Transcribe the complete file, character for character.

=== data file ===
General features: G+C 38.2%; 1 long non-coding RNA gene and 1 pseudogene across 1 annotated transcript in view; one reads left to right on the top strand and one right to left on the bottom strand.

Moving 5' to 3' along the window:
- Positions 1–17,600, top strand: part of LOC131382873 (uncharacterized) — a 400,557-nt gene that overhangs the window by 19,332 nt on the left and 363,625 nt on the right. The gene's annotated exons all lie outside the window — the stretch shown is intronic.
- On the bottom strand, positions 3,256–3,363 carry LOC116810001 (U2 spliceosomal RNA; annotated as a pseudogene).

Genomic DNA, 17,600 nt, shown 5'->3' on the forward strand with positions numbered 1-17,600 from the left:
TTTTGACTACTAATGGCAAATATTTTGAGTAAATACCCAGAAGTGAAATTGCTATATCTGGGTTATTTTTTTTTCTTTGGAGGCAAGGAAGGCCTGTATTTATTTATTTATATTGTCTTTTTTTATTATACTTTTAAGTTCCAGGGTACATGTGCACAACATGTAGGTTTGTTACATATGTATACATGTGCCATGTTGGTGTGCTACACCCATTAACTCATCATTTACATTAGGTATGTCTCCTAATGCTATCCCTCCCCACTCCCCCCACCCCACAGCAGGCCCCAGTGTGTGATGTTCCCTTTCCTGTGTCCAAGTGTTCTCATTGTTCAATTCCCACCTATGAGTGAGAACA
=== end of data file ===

General features: G+C 38.2%; 1 long non-coding RNA gene and 1 pseudogene across 1 annotated transcript in view; one reads left to right on the top strand and one right to left on the bottom strand.

Moving 5' to 3' along the window:
- Positions 1–17,600, top strand: part of LOC131382873 (uncharacterized) — a 400,557-nt gene that overhangs the window by 19,332 nt on the left and 363,625 nt on the right. The gene's annotated exons all lie outside the window — the stretch shown is intronic.
- On the bottom strand, positions 3,256–3,363 carry LOC116810001 (U2 spliceosomal RNA; annotated as a pseudogene).

Genomic DNA, 17,600 nt, shown 5'->3' on the forward strand with positions numbered 1-17,600 from the left:
TTTTGACTACTAATGGCAAATATTTTGAGTAAATACCCAGAAGTGAAATTGCTATATCTGGGTTATTTTTTTTTCTTTGGAGGCAAGGAAGGCCTGTATTTATTTATTTATATTGTCTTTTTTTATTATACTTTTAAGTTCCAGGGTACATGTGCACAACATGTAGGTTTGTTACATATGTATACATGTGCCATGTTGGTGTGCTACACCCATTAACTCATCATTTACATTAGGTATGTCTCCTAATGCTATCCCTCCCCACTCCCCCCACCCCACAGCAGGCCCCAGTGTGTGATGTTCCCTTTCCTGTGTCCAAGTGTTCTCATTGTTCAATTCCCACCTATGAGTGAGAACA